“Thanks to cutting edge technology, the plant will produce a range of nutritional ingredients which are top quality and low micro, ensuring a suitable application across a range of infant and clinical nutrition industries,” he says. “Our low micro dry blend powders will be used in some of the world’s most recognised infant formula brands from Stage One.”
Belview compares favourably with other dairies internationally in terms of scale, technology and environmental performance. With regard to the technologies utilised and planned efficiencies, the facility is best-in-class.
Equipped with two 7.5 tonne/hr dryers, Belview is comparable in size with other European plants of this type, although smaller than the large scale processing plants in New Zealand. The facility will process approximately 19 million litres of milk per week at peak.
Jim Bergin comments: “International expertise on hi spec builds was brought in to work on this project. Specifically, 3D modelling was utilised such that each and every component – floor, wall, pipe, valves, instruments etc – was modelled electronically and, thereafter, installed exactly in accordance with the model. This modelling allowed for the design to be fully reviewed and validated before installation, avoiding changes and providing assurances in relation to the safety, quality, operability and maintainability of the facility.”
The plant at Belview has been developed specifically for the export market with high growth developing regions in particular being targeted. It will complement the other sites within Glanbia Ingredients Ireland’s operations.
“The Belview site will allow us to develop a range of specialised infant formula grade nutritional ingredients which will enable a deeper penetration of the Nutrition and Health and Wellness industries which we already supply with our portfolio of advanced milk proteins,” he remarks. “These are currently produced at both our Ballyragget and Virginia plants alongside our enriched milk powders, butter, cheese, cream, and whey concentrates. We also recently acquired Wexford Creamery, which produces a range of cheeses, and through a joint venture in Carrick on Suir we make technical butters for the baking industry.”
Jim Bergin adds: “We are seeing significant growth in many of the industry sectors we supply into, particularly in the area of Health and Wellness. The clinical nutrition and sports nutrition industries are worth Eur16 billion and are currently growing at greater than 6% per annum.”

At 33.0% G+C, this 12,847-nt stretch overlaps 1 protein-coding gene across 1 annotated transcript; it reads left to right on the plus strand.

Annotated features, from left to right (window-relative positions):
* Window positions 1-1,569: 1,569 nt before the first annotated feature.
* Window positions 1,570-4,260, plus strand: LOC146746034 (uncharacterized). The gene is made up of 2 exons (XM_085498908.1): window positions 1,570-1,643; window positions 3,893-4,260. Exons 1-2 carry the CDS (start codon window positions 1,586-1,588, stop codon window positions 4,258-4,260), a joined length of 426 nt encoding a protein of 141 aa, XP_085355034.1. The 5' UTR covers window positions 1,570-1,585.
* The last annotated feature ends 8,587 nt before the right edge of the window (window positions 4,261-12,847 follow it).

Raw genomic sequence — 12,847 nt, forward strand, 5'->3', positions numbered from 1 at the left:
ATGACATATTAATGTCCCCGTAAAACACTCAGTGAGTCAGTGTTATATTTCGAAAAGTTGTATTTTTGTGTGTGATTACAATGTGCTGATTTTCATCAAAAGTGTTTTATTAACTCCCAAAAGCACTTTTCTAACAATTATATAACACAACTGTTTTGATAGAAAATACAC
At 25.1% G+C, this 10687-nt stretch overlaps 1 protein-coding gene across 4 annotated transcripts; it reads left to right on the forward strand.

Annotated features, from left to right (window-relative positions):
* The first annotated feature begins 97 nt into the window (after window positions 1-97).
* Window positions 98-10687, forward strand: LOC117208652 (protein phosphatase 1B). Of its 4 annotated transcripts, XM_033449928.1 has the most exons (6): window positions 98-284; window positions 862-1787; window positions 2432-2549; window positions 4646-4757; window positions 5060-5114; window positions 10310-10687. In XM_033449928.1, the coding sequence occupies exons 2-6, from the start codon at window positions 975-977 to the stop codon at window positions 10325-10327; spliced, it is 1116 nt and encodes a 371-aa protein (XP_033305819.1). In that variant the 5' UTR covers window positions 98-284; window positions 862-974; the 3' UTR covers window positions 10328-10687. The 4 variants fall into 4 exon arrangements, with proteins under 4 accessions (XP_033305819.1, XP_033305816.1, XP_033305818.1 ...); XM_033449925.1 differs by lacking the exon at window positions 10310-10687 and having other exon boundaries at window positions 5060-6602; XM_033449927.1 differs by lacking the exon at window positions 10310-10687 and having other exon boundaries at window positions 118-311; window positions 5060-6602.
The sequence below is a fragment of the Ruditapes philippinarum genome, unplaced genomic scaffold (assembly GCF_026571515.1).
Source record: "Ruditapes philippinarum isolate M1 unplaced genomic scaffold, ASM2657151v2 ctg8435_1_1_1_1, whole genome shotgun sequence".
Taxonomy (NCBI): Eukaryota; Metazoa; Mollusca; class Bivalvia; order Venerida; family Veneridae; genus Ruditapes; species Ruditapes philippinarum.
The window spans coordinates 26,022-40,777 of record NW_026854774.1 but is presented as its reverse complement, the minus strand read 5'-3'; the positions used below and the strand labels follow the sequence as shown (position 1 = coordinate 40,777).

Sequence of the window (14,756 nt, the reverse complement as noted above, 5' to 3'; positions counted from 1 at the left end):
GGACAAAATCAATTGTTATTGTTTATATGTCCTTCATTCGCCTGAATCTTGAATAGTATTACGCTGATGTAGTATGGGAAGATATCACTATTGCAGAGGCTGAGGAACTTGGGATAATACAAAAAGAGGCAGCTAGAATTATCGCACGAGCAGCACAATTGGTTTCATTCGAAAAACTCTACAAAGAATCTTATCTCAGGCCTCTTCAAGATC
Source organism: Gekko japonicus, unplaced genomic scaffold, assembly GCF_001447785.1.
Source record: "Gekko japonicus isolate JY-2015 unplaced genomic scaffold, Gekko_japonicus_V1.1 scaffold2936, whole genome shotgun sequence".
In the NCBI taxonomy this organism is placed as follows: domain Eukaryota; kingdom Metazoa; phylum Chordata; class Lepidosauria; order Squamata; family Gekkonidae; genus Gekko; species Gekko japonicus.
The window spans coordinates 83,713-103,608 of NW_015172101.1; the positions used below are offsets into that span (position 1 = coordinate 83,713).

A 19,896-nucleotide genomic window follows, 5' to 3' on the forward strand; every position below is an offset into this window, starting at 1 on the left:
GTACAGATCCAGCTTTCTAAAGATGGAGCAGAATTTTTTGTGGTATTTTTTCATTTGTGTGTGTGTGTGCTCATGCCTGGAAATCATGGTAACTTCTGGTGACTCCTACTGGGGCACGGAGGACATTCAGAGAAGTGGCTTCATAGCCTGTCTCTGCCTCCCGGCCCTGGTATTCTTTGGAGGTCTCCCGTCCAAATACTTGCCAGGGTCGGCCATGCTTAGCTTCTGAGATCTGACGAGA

In addition to the establishment of the new nutritional ingredients plant at Belview, Glanbia Ingredients Ireland has also been modernising and expanding its existing facilities at Ballyragget in County Kilkenny and Virginia in County Cavan under a total investment package worth over Eur200 million.
At Ballyragget, Glanbia Ingredients Ireland has significantly upgraded its butter plant. The company has been processing butter since 1968, when the Ballyragget plant was first opened. “Remaining at the heart of the business ever since, we now have a wealth of experience to draw on across anhydrous milk fat (AMF), butter oil/butter oil fractions, salted and unsalted sweet cream butter, lactic butter and technical butter. Combined with our high quality, sustainable milk pool, this allows us to serve markets all over the world with exceptional butter ingredients and branded butter products,” Jim Bergin explains.
The Ballyragget facililty produces a range of butters, which are supplied to a range of global customers from branded retail butters such as Kerrygold through to top quality baked goods and biscuits. The new butter plant will facilitate a 45% increase in capacity from 55,000 MTs to 80,000MTs by 2020.
Ballyragget is one of Europe’s largest integrated dairy processing facilities. In 2012, Glanbia Ingredients Ireland also invested Eur21 million in a new whey plant at Ballyragget to consolidate the site’s leadership position into the future. “We are still witnessing increasing customer demand for whey protein isolate – which is a very pure form of whey protein, suitable for various nutritional applications,” he says.
New Milk Protein Plant
At its Virginia site, Glanbia Ingredients Ireland recently invested Eur7.8 million in a new milk protein plant enabling production of the next generation of advanced milk proteins SolmikoHD and SolagoHD. Opened in December 2014, the new plant processes milk from counties on both sides of the border between the Republic of Ireland and Northern Ireland. The milk proteins are used by the global clinical nutrition, sports and consumer food industries. The investment at the plant will increase milk protein capacity from 4,000 to 10,000 tonnes.